Rules on the labelling and contents of baby milks and food for people with special medical needs would be better defined to protect consumers and give clarity to the food industry, under draft legislation adopted by the European Parliament on Thursday as a negotiating position with the Council. The special rules would also cover gluten intolerance and certain low-calorie diets.
The new legislation is to replace several existing laws in order to streamline and clarify labelling and composition rules, which cover products representing around 1-2% of the total food market. The changes were proposed due to problems faced by both consumers and authorities in distinguishing between foods for normal consumption and those intended for specific groups.
The report, drafted by Frédérique Ries (ALDE, BE) was adopted with 603 votes in favour, 8 against and 8 abstentions.
In future, the labelling of all milk formulae for babies up to 12 months old (including "follow-on" formulae) should not include pictures of babies or images that "idealise the use" of the product, says the text.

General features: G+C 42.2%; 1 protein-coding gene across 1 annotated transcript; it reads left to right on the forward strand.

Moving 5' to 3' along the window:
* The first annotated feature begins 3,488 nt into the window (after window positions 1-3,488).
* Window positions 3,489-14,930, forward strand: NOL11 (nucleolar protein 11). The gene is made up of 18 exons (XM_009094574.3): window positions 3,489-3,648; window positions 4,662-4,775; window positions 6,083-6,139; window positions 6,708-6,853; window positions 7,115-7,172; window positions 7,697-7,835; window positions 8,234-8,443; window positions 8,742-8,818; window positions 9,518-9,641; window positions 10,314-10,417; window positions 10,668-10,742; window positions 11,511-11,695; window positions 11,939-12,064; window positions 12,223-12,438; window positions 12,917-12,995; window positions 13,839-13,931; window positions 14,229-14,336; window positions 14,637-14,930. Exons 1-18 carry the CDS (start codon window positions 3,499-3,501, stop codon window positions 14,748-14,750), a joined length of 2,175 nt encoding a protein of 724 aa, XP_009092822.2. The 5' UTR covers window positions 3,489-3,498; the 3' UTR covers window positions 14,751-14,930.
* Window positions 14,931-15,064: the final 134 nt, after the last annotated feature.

Parliament also says that the Commission should review the currently complex legal situation of milks intended for children between 12 and 36 months old (so-called "growing-up milks") and propose new rules for them if needed.
Special gluten labelling rules are also to be included in this legislation. Food products intended for people with gluten intolerance should contain less than 100 mg gluten per kg and may be labelled as having "very low gluten content" whilst those containing less than 20 mg of gluten per kg may be labelled "gluten free".
MEPs say the European Commission should prepare a study with a view to addressing the lack of specific rules for lactose intolerance.
MEPs are concerned that slimming claims are made on growing numbers of food product labels. Parliament says that the new rules should cover energy-restricted diets designed to replace a person's daily food intake or strict diets for obese people. These include "low-calorie diets" (800-1,200 calories per day) and "very low-calorie diets" (400-800 calories).
Statements on diet foods intended for the general public should be regulated by the 2006 health claims regulation, MEPs add.
Procedure: Co-decision (1st reading)